- Kim et al. [96] retrieved the optimal position and pressure of pneumatic actuators that minimize the average energy consumption rate of the human joint while running using their leg exoskeleton for assistive use;
- Xiao et al. [95] retrieved the optimal link lengths and structural angle that minimize the torque exerted by their knee exoskeleton for assistive use; and
- Bougrinat et al. [97] retrieved the optimal link length and angles that maximize the artificial lever arm (i.e., the perpendicular distance between the joint and the line of action) of their ankle exoskeleton for assistive use.

#### 3.2.2. Levenberg–Marquardt Algorithm (LMA)

- Amirpour et al. [82] retrieved the optimal link lengths that (i) minimize the difference between worst-case workspace dexterity and isotropy and (ii) minimize the distance between the angle of the forces exerted on finger phalanges and the perpendicular direction on their hand exoskeleton for haptic use; and
- Bianchi et al. [83] retrieved the optimal link lengths that minimize the maximum value of the torque of their hand exoskeleton for rehabilitative use.

#### 3.2.3. Geometric Differentiation (GD)

- Liang et al. [84] retrieved the optimal joint shape (i.e., link lengths and their poses) that minimizes the joint workspace and trajectory of humans and the hand exoskeleton for rehabilitation and assistive use. They particularly focused on designing a flexible joint based on the anatomy of grasshoppers (a model that can also be observed in crustaceans such as crabs and lobsters). They proposed a GD-based optimization algorithm (Congjugate Surface Optimization Algorithm) that evaluates the fingertip’s path during flexion and extension motion.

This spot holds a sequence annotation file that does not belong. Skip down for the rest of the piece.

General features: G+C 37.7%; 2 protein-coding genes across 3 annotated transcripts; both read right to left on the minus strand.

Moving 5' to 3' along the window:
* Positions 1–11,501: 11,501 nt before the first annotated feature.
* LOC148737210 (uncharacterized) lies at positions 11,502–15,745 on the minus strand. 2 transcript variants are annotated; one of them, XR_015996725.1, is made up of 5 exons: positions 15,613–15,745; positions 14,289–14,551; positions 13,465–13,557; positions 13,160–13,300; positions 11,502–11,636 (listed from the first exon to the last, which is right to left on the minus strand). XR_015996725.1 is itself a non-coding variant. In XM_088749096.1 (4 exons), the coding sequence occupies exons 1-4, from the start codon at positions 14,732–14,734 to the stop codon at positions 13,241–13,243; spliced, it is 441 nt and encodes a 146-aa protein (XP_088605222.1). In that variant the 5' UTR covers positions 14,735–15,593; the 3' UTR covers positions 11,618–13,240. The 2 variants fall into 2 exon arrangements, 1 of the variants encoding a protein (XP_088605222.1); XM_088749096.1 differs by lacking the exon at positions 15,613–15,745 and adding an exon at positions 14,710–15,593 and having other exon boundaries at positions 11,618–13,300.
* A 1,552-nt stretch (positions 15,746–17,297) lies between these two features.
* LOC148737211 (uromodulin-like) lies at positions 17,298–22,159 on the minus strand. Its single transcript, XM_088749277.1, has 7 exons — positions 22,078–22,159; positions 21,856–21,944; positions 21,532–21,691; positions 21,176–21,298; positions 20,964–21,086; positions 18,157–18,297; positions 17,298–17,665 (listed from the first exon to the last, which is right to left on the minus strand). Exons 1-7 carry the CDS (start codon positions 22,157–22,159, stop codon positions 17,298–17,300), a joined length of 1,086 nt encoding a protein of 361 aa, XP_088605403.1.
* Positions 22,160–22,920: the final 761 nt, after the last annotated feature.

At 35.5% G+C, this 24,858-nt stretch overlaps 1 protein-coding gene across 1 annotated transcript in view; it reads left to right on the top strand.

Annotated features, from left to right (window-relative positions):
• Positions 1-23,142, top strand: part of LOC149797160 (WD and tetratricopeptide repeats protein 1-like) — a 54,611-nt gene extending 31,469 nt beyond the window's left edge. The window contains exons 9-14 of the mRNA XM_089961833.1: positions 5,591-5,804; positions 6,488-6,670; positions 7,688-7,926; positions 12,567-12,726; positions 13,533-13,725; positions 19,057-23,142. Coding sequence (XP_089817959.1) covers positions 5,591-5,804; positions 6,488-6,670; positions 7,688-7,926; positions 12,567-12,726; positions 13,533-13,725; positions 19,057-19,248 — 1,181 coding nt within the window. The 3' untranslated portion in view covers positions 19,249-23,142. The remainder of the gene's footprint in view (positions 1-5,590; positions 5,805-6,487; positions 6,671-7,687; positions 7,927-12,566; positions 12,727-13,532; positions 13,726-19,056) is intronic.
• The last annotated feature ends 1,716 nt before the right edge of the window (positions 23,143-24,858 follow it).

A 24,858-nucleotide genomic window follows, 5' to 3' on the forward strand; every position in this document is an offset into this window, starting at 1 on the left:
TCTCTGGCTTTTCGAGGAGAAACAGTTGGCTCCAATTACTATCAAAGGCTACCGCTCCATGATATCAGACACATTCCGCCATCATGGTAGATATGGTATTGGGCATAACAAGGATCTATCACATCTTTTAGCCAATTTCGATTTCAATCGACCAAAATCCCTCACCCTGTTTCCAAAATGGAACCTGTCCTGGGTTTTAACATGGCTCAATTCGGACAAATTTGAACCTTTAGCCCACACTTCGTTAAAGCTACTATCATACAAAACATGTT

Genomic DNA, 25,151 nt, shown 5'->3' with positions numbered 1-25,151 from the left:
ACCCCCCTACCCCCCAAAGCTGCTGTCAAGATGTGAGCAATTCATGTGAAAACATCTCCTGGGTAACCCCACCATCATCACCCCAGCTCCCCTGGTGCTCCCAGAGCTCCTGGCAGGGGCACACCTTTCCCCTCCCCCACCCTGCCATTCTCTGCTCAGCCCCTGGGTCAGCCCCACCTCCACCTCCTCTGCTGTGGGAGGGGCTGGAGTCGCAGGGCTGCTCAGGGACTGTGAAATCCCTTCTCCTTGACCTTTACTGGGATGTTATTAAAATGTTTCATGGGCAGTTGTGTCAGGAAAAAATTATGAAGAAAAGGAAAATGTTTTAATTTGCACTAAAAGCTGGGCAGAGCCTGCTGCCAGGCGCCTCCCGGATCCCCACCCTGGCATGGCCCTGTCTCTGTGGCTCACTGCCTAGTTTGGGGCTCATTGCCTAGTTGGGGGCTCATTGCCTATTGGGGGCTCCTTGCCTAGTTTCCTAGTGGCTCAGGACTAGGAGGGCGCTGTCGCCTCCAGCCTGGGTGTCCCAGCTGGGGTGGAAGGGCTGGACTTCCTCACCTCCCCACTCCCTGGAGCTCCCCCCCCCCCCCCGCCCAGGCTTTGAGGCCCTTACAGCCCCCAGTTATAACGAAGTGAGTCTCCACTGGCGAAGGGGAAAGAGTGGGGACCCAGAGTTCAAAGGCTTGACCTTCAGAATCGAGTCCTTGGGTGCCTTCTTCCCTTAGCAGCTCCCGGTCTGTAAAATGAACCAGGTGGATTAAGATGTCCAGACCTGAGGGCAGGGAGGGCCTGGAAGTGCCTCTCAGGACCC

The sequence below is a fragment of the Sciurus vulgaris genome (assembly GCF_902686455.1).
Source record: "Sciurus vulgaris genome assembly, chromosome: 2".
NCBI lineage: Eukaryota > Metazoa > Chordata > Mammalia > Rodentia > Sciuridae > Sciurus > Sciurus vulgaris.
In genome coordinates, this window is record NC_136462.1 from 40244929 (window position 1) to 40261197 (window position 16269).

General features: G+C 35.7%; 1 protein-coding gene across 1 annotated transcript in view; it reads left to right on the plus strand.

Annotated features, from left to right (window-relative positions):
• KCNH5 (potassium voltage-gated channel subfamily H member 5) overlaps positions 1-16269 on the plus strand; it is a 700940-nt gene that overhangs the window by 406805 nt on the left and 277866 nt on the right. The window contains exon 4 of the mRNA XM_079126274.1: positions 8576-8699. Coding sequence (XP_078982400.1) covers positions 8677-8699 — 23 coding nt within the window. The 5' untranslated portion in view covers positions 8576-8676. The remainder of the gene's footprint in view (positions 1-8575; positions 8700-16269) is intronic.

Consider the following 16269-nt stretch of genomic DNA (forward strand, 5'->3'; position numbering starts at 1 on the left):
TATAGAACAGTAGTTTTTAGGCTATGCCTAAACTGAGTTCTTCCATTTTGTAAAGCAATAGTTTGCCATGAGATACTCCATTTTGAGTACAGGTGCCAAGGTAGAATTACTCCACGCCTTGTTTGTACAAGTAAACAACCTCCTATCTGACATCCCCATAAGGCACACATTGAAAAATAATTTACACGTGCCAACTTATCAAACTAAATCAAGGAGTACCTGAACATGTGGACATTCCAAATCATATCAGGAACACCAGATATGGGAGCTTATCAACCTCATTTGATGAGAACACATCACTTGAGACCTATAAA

#### 3.2.4. Goal Attainment Method (GAM)

`fgoalattain`.

- Qin et al. [86] retrieved the optimal link lengths that minimize the misalignments between the finger joints (one objective for each joint, for a total of two joints) and their hand exoskeleton for rehabilitation.

#### 3.2.5. Pareto Local Search (PLS)

- Vatsal et al. [89] retrieved the optimal design parameters (joint angles, spring parameters, moments, and forces) that minimize muscle effort rates during realistic dynamic tasks (each muscle is defined as a separate objective function, resulting in an MOOP) while using their shoulder exoskeleton for assistive use.

#### 3.2.6. Nelder–Mead Simplex Method (NMSM)

`fminsearch`.

- Malizia et al. [94] retrieved the optimal properties (spring location, spring resting length, and angle between spring and leg) that minimize the error between the desired torque and the actual torque exerted by their leg exoskeleton for assistive use.

#### 3.2.7. Simulated Annealing (SA)

- Malizia et al. [94] enhanced the results of the primary optimization method (as discussed in Section 3.2.6, the authors primarily used NMSM) by outdistancing the starting parameters of each optimization attempt from the optimal values found in the previous attempt on their leg exoskeleton for assistive use.

## 4. Discussion

#### 4.1. Discussion on Optimization Methods

#### 4.1.1. Wrong use of the term “MOGA”

#### 4.1.2. Popularity of NSGA–II and Interior Point Algorithm